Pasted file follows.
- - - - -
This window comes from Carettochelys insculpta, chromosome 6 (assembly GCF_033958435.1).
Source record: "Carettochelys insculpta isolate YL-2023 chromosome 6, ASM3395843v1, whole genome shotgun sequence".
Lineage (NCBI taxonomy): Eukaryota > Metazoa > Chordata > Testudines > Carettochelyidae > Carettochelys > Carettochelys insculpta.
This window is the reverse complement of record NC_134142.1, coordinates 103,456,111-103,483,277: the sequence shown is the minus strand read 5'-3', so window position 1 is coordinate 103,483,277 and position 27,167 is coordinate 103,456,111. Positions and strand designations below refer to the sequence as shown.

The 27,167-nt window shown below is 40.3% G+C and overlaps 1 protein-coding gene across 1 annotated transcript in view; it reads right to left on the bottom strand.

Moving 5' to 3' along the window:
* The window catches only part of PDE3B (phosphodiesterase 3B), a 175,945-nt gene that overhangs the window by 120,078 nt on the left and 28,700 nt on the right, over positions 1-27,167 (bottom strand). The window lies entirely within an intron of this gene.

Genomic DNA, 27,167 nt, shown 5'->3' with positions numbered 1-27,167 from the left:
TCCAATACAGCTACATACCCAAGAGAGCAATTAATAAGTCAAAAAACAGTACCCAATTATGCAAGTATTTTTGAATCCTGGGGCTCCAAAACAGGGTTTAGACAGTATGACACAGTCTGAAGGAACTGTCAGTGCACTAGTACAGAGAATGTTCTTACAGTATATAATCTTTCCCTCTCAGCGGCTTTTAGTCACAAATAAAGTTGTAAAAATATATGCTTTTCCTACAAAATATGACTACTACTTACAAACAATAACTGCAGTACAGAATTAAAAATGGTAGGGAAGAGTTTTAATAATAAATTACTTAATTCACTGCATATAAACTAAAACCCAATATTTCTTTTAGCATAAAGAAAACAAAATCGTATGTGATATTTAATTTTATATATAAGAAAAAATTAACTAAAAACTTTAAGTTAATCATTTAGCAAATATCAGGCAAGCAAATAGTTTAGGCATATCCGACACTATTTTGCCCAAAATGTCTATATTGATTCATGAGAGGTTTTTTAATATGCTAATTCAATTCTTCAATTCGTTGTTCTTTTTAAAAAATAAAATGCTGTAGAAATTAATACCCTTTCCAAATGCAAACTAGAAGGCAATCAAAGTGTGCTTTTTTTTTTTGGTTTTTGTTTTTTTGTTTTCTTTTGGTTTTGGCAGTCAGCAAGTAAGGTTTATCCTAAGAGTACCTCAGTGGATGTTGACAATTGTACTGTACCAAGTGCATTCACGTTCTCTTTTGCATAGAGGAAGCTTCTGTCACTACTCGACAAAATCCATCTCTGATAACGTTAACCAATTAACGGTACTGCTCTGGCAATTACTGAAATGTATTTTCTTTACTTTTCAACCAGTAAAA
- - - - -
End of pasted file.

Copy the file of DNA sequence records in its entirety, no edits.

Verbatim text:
This window comes from Carettochelys insculpta, chromosome 6 (assembly GCF_033958435.1).
Source record: "Carettochelys insculpta isolate YL-2023 chromosome 6, ASM3395843v1, whole genome shotgun sequence".
Lineage (NCBI taxonomy): Eukaryota > Metazoa > Chordata > Testudines > Carettochelyidae > Carettochelys > Carettochelys insculpta.
This window is the reverse complement of record NC_134142.1, coordinates 103,456,111-103,483,277: the sequence shown is the minus strand read 5'-3', so window position 1 is coordinate 103,483,277 and position 27,167 is coordinate 103,456,111. Positions and strand designations below refer to the sequence as shown.

The 27,167-nt window shown below is 40.3% G+C and overlaps 1 protein-coding gene across 1 annotated transcript in view; it reads right to left on the bottom strand.

Moving 5' to 3' along the window:
* The window catches only part of PDE3B (phosphodiesterase 3B), a 175,945-nt gene that overhangs the window by 120,078 nt on the left and 28,700 nt on the right, over positions 1-27,167 (bottom strand). The window lies entirely within an intron of this gene.

Genomic DNA, 27,167 nt, shown 5'->3' with positions numbered 1-27,167 from the left:
TCCAATACAGCTACATACCCAAGAGAGCAATTAATAAGTCAAAAAACAGTACCCAATTATGCAAGTATTTTTGAATCCTGGGGCTCCAAAACAGGGTTTAGACAGTATGACACAGTCTGAAGGAACTGTCAGTGCACTAGTACAGAGAATGTTCTTACAGTATATAATCTTTCCCTCTCAGCGGCTTTTAGTCACAAATAAAGTTGTAAAAATATATGCTTTTCCTACAAAATATGACTACTACTTACAAACAATAACTGCAGTACAGAATTAAAAATGGTAGGGAAGAGTTTTAATAATAAATTACTTAATTCACTGCATATAAACTAAAACCCAATATTTCTTTTAGCATAAAGAAAACAAAATCGTATGTGATATTTAATTTTATATATAAGAAAAAATTAACTAAAAACTTTAAGTTAATCATTTAGCAAATATCAGGCAAGCAAATAGTTTAGGCATATCCGACACTATTTTGCCCAAAATGTCTATATTGATTCATGAGAGGTTTTTTAATATGCTAATTCAATTCTTCAATTCGTTGTTCTTTTTAAAAAATAAAATGCTGTAGAAATTAATACCCTTTCCAAATGCAAACTAGAAGGCAATCAAAGTGTGCTTTTTTTTTTTGGTTTTTGTTTTTTTGTTTTCTTTTGGTTTTGGCAGTCAGCAAGTAAGGTTTATCCTAAGAGTACCTCAGTGGATGTTGACAATTGTACTGTACCAAGTGCATTCACGTTCTCTTTTGCATAGAGGAAGCTTCTGTCACTACTCGACAAAATCCATCTCTGATAACGTTAACCAATTAACGGTACTGCTCTGGCAATTACTGAAATGTATTTTCTTTACTTTTCAACCAGTAAAA